• eyecenter
  • Prosthetics

    John ImmBIO: John Imm is a Board Certified Ocularist with over 18 years of experience. Originally from the St. Louis-Metro area, he trained to be an ocularist with Bruce Cook, a Board Certified Ocularist in St. Louis.

    His home office is located in Pensacola. Mr. Imm provides service throughout the Panhandle of Florida and parts of Alabama. He is available by appointment in Eye Center South’s Dothan location.

    Mr. Imm’s office is very service oriented. He makes every effort to make his patients feel comfortable and at ease about the entire process. His goal is to make the prosthesis as undetectable by others as possible. Mr. Imm has expertise for all age ranges.

    He is married and has three sons.

    Artificial Eyes – An artificial eye is fit when the real eye has been removed.

    Only state-of-the-art fitting techniques are used when fitting the prosthesis. A custom tray is sculpted from wax to bring symmetry to the lids. The iris is positioned and primary gaze is determined. An impression of the socket is then taken. This will allow the even distribution of the prosthesis over the implant providing the best movement and comfort.

    The prosthesis is painted using small brushes, oils and dry pigment. Multiple layers of paint are applied to accurately duplicate the striations of the Seeing Eye. Silk threads are used to replicate the pattern of blood vessels with that of the Seeing Eye. The sclera (the white of the eye) is also tinted and blended to make the artificial eye undetectable.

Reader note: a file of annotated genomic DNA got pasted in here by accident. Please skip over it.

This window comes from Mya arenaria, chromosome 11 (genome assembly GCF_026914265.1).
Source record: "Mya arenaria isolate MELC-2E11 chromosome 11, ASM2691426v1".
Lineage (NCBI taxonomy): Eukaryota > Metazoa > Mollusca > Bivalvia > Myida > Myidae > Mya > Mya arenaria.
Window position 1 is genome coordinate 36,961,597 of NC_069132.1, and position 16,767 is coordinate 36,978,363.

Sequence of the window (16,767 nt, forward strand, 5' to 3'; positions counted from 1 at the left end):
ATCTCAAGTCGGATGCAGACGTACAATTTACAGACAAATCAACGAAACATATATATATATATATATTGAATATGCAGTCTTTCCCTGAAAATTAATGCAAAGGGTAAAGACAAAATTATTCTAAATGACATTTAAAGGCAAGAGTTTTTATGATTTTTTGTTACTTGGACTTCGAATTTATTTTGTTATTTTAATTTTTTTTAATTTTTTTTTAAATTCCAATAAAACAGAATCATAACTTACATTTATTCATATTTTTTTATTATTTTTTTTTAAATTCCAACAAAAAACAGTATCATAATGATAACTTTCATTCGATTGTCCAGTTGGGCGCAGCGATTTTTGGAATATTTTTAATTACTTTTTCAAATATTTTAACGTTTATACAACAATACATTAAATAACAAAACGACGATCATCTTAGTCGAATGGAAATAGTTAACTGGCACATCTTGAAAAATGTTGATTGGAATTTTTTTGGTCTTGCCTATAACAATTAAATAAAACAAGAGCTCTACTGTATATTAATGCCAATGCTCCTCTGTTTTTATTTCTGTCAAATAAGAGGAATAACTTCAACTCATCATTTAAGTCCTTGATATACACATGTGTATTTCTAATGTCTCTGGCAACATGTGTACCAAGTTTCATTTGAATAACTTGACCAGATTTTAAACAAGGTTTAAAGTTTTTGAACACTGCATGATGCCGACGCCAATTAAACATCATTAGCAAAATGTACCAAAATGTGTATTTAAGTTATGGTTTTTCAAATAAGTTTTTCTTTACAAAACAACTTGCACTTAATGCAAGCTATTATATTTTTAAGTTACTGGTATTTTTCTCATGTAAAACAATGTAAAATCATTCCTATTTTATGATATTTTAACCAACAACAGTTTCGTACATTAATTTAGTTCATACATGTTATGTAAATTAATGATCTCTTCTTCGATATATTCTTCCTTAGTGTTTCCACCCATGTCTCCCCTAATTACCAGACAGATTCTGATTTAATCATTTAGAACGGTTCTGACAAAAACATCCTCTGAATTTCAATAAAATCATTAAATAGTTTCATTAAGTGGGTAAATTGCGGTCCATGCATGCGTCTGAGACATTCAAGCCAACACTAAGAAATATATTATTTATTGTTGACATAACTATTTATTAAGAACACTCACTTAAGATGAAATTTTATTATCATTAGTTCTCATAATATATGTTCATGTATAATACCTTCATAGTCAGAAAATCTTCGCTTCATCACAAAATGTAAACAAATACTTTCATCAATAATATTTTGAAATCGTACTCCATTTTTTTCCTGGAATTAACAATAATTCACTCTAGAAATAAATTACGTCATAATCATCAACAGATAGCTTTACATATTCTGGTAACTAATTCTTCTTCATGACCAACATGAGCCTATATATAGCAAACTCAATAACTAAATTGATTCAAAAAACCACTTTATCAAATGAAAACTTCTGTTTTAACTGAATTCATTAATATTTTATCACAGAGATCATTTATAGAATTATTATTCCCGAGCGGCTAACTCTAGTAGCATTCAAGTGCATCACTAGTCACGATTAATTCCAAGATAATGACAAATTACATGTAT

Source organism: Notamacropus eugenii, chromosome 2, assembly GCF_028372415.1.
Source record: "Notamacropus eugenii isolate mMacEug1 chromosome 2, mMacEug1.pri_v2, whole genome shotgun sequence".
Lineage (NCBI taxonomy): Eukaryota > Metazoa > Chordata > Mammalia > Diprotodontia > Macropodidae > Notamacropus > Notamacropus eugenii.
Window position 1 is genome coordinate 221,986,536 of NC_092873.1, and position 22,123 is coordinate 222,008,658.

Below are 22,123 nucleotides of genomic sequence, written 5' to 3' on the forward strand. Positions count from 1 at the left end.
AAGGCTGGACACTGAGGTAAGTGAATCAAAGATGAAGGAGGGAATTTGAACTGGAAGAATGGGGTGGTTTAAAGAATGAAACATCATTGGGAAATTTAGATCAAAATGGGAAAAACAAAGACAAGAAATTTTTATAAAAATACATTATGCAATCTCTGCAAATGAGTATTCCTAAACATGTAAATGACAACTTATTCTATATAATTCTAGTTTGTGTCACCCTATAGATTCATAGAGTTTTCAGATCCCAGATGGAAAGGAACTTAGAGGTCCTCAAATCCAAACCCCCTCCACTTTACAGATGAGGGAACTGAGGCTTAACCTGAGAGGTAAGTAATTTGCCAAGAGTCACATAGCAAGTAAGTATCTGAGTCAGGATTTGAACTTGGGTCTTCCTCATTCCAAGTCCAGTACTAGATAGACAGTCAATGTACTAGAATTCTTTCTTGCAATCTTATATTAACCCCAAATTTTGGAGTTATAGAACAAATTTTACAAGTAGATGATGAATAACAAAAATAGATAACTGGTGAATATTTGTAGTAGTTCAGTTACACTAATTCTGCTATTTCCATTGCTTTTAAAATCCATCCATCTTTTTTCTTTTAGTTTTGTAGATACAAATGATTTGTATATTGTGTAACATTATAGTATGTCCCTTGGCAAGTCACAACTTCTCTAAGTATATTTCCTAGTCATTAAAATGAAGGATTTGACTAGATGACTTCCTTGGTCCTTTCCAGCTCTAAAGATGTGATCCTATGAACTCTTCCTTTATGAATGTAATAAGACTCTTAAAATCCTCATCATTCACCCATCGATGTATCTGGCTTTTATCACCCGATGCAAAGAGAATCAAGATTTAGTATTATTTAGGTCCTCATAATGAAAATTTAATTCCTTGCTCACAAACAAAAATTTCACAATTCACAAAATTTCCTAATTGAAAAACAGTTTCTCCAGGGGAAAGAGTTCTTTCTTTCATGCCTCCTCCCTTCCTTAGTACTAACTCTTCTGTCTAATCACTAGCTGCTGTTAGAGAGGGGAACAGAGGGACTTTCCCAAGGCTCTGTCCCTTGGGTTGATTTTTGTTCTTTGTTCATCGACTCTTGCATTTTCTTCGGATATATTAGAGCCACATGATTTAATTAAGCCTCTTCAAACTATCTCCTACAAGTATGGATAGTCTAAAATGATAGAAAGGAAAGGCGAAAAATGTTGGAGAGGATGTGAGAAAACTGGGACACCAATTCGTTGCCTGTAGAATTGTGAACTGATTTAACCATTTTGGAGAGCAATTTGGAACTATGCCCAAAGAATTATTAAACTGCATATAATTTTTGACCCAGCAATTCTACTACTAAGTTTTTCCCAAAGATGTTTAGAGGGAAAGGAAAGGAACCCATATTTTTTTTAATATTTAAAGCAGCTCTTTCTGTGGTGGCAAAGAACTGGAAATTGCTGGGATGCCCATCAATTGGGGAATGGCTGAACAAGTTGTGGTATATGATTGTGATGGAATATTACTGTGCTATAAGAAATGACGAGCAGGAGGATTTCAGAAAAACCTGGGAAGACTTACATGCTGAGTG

The length of time needed for the process of fitting and fabrication varies with each patient. However, the eye can usually be completed in one day.

    Scleral Cover Shell – A scleral cover shell is fit over a blind shrunken eye. A scleral shell is fit much the same as an artificial eye although it is much thinner. It is usually well tolerated and comfortable. Due to the presence of the globe behind the shell, it usually has excellent motility. A well fit scleral cover shell can make a blinded eye unnoticeable. If you have a blinded discolored eye, ask your eye doctor if you would be a good candidate for a scleral cover shell.

    Cleanings – As the prosthesis is worn, salts and proteins gradually begin to accumulate on the surface. These buildups can cause socket irritation and chronic discharge. Having the prosthesis polished at least once every year will minimize the protein buildup.

    Maxillofacial Restoration – A maxillofacial restoration is a prosthesis that replaces a part of the face with artificial materials. An orbital restoration for instance includes the eye, lids, lashes and sometimes brow. Artificial ears, and noses are also made. Most patients who require a maxillofacial restoration have suffered from cancer. The fitting and fabrication process takes several visits. The prosthesis are retained with special effects adhesive or implants placed by the physician.

    Custom-made Conformers – Custom conformers are made for several reasons. A few of the reasons may be a poorly fitting stock post-op conformer, to expand the socket or to prepare the patient for a scleral cover shell.